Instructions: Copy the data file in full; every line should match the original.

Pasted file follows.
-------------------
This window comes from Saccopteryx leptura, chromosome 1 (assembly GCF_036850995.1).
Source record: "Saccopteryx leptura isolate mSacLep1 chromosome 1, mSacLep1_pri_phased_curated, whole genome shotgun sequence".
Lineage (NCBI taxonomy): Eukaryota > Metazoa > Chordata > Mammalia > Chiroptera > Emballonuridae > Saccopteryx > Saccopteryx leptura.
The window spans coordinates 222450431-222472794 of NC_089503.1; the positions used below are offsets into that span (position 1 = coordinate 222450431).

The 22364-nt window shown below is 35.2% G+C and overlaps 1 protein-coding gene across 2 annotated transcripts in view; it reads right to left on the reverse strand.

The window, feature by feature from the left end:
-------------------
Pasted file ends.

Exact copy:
This window comes from Saccopteryx leptura, chromosome 1 (assembly GCF_036850995.1).
Source record: "Saccopteryx leptura isolate mSacLep1 chromosome 1, mSacLep1_pri_phased_curated, whole genome shotgun sequence".
Lineage (NCBI taxonomy): Eukaryota > Metazoa > Chordata > Mammalia > Chiroptera > Emballonuridae > Saccopteryx > Saccopteryx leptura.
The window spans coordinates 222450431-222472794 of NC_089503.1; the positions used below are offsets into that span (position 1 = coordinate 222450431).

The 22364-nt window shown below is 35.2% G+C and overlaps 1 protein-coding gene across 2 annotated transcripts in view; it reads right to left on the reverse strand.

The window, feature by feature from the left end: